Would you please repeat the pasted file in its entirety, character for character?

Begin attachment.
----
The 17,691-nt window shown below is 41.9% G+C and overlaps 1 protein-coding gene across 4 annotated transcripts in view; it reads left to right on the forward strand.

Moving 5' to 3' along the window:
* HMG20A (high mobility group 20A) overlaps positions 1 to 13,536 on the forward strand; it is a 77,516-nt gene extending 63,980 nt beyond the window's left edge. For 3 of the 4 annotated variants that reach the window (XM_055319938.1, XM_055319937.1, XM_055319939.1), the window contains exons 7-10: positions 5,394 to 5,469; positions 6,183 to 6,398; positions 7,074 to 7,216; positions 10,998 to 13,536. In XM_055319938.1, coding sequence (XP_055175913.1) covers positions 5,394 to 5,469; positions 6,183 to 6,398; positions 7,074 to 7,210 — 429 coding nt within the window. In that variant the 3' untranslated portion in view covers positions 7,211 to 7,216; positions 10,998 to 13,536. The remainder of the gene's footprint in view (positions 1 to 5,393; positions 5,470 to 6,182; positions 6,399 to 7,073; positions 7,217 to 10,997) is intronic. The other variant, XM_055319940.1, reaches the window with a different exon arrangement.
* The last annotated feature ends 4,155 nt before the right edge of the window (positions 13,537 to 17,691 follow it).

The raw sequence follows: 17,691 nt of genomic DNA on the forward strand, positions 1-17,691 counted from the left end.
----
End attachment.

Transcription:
The 17,691-nt window shown below is 41.9% G+C and overlaps 1 protein-coding gene across 4 annotated transcripts in view; it reads left to right on the forward strand.

Moving 5' to 3' along the window:
* HMG20A (high mobility group 20A) overlaps positions 1 to 13,536 on the forward strand; it is a 77,516-nt gene extending 63,980 nt beyond the window's left edge. For 3 of the 4 annotated variants that reach the window (XM_055319938.1, XM_055319937.1, XM_055319939.1), the window contains exons 7-10: positions 5,394 to 5,469; positions 6,183 to 6,398; positions 7,074 to 7,216; positions 10,998 to 13,536. In XM_055319938.1, coding sequence (XP_055175913.1) covers positions 5,394 to 5,469; positions 6,183 to 6,398; positions 7,074 to 7,210 — 429 coding nt within the window. In that variant the 3' untranslated portion in view covers positions 7,211 to 7,216; positions 10,998 to 13,536. The remainder of the gene's footprint in view (positions 1 to 5,393; positions 5,470 to 6,182; positions 6,399 to 7,073; positions 7,217 to 10,997) is intronic. The other variant, XM_055319940.1, reaches the window with a different exon arrangement.
* The last annotated feature ends 4,155 nt before the right edge of the window (positions 13,537 to 17,691 follow it).

The raw sequence follows: 17,691 nt of genomic DNA on the forward strand, positions 1-17,691 counted from the left end.